The OTP in The Hague filed a motion to amend the current indictment against Ratko Mladic to bring it into line with Karadzic’s indictment; ultimately, this should make it possible to join their cases should the former commander of the VRS Main Staff appear in The Hague soon

Image from the film Image from the film "Rise and Fall of General Mladic"

While chief prosecutor Serge Brammertz was in Belgrade, the Tribunal’s OTP filed a motion to amend the current operative indictment against Ratko Mladic. The current indictment against the former commander of the VRS Main Staff, the most wanted fugitive from international justice, was issued in October 2002.

The proposed amendments to the indictment aim to bring it into line with the Tribunal’s jurisprudence and new evidence the OTP was able to gather since 2002 when two indictments against Mladic, issued in June and November 1995, were joined. The Mladic indictment is being harmonized with the Karadzic indictment to allow the two cases to be partially or completely joined if Mladic appears in The Hague soon. Instead of the 15 counts, the new indictment charges Mladic in 11 counts with the same crimes as Karadzic: double genocide, crimes against humanity and violations of laws and customs of war.

The indictment alleges that Mladic was a key personality – together with Karadzic – in four separate but intertwined joint criminal enterprises. The first JCE is ethnic cleansing aimed at forcible and permanent removal of Bosnian Muslims and Croats from large areas in BH. In eight BH municipalities this effort reached the level of genocide. In three remaining joint criminal enterprises Mladic is charged with terror campaign against the civilians in Sarajevo, taking UN staff hostage in May and June 1995 and genocide in Srebrenica in July 1995.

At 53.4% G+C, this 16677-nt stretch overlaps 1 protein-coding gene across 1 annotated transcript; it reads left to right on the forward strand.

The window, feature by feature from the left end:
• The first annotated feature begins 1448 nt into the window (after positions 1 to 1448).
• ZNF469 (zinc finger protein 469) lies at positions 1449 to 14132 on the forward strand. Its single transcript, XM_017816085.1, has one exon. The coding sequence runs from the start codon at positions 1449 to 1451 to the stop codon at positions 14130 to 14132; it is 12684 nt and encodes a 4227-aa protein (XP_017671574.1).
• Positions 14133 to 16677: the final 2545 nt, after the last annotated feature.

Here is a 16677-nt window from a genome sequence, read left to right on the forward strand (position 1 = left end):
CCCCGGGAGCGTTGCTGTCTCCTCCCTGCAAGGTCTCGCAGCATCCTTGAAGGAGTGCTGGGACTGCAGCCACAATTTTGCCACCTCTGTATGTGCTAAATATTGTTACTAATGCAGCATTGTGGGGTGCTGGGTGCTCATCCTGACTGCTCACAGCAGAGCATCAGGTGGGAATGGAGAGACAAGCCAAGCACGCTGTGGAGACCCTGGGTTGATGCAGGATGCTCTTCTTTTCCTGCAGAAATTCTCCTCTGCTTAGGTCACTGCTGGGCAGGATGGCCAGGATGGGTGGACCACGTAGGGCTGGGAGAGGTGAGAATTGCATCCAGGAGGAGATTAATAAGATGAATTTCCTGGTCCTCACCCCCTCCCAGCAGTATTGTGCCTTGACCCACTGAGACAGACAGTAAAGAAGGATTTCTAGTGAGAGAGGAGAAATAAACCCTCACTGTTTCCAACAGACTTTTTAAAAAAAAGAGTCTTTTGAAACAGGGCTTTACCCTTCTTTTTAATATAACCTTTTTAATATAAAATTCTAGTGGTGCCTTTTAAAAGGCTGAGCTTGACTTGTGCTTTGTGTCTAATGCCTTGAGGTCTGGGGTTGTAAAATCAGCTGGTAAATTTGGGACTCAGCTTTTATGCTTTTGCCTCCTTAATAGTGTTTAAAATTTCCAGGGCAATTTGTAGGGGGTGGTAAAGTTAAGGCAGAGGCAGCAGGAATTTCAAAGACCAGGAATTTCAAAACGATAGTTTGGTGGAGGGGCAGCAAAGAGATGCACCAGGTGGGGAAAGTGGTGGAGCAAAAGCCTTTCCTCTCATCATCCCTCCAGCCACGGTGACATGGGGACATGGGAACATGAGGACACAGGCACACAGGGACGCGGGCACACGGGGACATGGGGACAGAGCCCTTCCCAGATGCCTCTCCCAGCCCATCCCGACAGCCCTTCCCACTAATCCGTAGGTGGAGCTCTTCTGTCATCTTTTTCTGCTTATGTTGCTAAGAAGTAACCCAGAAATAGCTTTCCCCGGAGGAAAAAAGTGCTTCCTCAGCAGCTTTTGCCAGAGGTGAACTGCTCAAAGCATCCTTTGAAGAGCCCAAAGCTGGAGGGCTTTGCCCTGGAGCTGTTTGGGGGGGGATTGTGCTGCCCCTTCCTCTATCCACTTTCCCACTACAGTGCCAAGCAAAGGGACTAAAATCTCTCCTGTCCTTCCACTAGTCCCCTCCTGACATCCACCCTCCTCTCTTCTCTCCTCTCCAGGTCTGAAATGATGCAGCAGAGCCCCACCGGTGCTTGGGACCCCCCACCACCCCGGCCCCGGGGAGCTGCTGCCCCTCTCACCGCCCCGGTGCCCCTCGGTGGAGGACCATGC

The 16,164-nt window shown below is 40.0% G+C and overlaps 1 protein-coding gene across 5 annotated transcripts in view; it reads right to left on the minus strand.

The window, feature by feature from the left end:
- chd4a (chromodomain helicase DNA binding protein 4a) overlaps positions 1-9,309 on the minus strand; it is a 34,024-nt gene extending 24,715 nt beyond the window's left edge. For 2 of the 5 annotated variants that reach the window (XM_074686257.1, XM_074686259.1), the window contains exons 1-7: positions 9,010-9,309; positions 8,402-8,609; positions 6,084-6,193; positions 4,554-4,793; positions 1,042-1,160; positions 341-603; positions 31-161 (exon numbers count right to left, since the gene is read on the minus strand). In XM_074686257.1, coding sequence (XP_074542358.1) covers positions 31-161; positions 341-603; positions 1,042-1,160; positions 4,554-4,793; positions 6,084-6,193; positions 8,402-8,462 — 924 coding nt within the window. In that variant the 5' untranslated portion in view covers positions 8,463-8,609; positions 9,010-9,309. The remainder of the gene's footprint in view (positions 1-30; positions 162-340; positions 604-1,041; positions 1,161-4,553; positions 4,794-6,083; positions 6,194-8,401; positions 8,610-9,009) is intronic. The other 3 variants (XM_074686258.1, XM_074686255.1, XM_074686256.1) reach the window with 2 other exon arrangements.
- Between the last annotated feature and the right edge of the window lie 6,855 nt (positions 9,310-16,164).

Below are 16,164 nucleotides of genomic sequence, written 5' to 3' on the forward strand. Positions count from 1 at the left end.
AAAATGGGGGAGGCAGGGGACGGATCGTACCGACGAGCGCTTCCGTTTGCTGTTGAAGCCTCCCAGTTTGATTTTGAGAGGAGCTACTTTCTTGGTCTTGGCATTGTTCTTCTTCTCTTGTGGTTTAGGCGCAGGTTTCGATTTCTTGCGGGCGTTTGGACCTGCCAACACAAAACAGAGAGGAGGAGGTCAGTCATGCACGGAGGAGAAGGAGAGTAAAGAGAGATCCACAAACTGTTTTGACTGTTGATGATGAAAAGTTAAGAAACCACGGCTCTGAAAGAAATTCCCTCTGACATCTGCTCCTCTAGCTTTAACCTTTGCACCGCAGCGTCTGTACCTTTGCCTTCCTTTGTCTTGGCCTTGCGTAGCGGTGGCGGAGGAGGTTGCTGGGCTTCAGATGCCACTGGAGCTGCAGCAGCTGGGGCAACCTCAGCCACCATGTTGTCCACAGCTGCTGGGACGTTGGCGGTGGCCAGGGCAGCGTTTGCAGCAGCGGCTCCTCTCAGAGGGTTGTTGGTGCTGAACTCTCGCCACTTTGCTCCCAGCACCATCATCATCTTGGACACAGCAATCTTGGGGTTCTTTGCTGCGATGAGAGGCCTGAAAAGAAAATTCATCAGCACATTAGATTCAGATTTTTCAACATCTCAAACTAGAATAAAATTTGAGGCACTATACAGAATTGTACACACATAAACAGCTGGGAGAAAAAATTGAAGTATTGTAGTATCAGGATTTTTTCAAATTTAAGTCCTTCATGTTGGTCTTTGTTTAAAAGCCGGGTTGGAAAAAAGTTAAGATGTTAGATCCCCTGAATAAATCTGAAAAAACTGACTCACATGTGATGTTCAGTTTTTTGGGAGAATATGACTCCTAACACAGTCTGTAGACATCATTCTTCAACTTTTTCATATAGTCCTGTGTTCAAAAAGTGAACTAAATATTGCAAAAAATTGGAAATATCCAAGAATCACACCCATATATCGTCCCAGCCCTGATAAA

As in the Karadzic indictment, the genocide charges are divided into two separate counts. The first count refers to 1992 and covers eight BH municipalities: Bratunac, Foca, Kljuc, Kotor Varos, Prijedor, Sanski Most, Vlasenica and Zvornik. The second genocide count covers the period from July to November 1995 and describes the killing of about 7,000 Muslim men and boys and inflicting serious physical and mental suffering on thousands of women, children and elderly who were forcibly transferred from the Srebrenica enclaves.

Despite reducing the number of counts from 15 to 11 in the new indictment, the scope and the substance of the charges against Mladic remain unchanged. The new indictment amends and clarifies the allegations that pertain to individual criminal responsibility of the accused and delineates more precisely the character of his command responsibility. Finally, since final judgments have been handed down in other cases for all crimes in the indictment – except for taking UN staff hostage, the crime-base evidence would be admitted in the form of adjudicated facts and written statements or transcripts of previous evidence of the witnesses. This would reduce significantly the time necessary for the prosecution to present its case.